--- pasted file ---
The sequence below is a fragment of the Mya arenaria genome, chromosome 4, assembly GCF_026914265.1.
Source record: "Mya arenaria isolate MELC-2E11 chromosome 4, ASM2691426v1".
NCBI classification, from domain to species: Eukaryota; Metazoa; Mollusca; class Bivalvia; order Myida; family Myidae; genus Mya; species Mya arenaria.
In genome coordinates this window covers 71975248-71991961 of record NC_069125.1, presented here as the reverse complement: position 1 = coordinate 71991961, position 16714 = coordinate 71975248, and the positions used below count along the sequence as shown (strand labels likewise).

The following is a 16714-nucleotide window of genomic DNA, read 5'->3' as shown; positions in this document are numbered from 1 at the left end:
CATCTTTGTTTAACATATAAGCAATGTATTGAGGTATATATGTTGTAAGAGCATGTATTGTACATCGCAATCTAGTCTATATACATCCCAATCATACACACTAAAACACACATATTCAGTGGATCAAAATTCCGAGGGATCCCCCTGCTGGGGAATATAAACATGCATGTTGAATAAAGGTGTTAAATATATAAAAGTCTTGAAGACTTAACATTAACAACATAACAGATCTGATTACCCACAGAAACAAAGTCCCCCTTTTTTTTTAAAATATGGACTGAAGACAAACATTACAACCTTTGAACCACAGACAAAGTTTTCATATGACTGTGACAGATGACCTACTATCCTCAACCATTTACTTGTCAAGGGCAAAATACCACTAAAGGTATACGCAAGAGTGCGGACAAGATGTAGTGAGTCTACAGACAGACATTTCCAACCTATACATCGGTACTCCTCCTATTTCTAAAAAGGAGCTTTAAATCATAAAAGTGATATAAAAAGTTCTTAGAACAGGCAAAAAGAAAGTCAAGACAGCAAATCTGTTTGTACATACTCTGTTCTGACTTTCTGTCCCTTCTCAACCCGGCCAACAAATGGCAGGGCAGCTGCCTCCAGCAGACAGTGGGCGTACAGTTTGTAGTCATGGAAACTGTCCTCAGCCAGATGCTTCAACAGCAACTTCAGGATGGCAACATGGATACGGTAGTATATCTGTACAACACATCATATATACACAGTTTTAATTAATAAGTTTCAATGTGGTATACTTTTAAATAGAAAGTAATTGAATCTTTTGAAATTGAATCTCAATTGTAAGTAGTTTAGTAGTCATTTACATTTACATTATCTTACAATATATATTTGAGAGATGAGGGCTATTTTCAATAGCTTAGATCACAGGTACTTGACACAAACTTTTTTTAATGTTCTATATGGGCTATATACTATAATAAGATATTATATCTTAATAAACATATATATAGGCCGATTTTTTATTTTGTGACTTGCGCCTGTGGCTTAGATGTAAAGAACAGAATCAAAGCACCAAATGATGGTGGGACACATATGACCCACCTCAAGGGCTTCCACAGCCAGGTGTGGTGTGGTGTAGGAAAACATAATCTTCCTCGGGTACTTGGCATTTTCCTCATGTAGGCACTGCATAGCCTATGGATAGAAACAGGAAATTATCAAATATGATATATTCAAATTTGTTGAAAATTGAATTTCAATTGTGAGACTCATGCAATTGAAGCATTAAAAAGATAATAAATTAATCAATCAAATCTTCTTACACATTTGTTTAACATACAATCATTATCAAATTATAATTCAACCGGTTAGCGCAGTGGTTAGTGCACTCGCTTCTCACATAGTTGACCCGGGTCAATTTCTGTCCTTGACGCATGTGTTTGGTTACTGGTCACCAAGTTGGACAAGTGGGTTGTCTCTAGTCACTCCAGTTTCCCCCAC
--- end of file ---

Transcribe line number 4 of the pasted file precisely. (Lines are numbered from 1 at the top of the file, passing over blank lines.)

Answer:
In genome coordinates this window covers 71975248-71991961 of record NC_069125.1, presented here as the reverse complement: position 1 = coordinate 71991961, position 16714 = coordinate 71975248, and the positions used below count along the sequence as shown (strand labels likewise).